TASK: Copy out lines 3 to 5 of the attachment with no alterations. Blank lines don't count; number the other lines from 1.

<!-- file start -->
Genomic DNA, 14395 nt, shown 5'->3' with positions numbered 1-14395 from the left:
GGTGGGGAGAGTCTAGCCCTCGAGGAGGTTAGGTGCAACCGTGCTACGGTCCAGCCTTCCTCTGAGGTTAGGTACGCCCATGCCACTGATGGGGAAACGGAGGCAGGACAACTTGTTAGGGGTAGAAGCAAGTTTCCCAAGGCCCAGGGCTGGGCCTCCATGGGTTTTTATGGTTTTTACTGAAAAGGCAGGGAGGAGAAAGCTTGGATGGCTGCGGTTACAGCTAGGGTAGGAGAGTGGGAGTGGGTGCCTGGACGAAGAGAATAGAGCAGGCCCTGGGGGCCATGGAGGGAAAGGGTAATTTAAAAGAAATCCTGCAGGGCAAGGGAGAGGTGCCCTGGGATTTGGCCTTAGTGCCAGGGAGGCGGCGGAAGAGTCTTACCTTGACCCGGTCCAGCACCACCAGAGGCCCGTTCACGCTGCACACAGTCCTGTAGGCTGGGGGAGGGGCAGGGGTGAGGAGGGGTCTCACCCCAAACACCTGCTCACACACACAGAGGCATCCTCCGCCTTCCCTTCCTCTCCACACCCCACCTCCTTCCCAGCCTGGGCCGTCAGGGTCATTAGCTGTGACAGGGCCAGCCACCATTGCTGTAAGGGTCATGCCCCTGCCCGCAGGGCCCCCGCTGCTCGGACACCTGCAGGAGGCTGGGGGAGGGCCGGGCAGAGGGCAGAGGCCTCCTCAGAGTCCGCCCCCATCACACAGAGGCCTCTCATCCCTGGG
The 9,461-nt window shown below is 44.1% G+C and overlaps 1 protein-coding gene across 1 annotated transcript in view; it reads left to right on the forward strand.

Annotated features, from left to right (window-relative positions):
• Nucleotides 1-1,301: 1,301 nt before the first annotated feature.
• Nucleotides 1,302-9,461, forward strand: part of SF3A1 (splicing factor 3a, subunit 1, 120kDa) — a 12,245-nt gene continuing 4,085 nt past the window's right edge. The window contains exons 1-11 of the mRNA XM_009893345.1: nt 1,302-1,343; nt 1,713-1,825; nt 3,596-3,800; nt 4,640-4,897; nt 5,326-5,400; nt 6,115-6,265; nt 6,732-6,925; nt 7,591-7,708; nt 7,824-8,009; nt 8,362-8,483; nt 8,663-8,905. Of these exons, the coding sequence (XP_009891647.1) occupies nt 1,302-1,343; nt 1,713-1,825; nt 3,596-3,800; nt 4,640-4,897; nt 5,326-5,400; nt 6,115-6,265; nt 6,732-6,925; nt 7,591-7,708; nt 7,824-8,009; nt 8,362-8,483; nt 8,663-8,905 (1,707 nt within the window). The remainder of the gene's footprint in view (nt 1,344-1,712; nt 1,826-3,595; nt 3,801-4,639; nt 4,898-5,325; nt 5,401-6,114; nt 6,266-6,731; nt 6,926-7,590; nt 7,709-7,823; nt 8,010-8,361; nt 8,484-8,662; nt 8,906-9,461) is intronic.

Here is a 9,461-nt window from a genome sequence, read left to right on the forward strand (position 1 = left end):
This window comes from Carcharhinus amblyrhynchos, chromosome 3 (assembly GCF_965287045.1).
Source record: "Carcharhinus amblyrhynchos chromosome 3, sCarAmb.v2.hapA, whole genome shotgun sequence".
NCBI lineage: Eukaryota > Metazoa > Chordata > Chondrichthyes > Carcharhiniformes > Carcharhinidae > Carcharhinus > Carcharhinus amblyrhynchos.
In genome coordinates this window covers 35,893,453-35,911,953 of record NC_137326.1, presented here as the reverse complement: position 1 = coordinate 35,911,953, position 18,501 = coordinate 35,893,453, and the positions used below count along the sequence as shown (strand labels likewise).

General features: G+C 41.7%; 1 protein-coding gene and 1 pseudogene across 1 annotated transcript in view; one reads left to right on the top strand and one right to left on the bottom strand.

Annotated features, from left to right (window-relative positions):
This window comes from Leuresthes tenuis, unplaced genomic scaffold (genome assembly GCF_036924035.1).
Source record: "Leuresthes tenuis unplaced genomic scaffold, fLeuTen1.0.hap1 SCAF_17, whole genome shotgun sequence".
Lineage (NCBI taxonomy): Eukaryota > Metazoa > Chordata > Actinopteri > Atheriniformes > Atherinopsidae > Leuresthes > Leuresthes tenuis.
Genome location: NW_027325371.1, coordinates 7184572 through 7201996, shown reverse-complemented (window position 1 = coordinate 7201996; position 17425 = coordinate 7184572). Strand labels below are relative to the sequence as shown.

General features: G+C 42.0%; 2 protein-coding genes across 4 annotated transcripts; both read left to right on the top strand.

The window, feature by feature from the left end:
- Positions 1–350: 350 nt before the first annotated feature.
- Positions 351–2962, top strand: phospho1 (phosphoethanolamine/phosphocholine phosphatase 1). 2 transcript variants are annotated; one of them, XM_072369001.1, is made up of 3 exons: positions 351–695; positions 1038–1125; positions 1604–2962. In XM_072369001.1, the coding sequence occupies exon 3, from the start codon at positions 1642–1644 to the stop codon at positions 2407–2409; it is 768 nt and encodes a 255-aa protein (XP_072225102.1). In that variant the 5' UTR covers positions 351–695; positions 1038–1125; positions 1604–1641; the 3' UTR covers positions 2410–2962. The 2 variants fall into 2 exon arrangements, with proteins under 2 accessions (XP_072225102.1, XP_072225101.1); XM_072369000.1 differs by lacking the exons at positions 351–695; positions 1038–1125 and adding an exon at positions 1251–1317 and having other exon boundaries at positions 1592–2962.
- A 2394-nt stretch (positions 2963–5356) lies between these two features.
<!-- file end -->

The 9,461-nt window shown below is 44.1% G+C and overlaps 1 protein-coding gene across 1 annotated transcript in view; it reads left to right on the forward strand.

Annotated features, from left to right (window-relative positions):
• Nucleotides 1-1,301: 1,301 nt before the first annotated feature.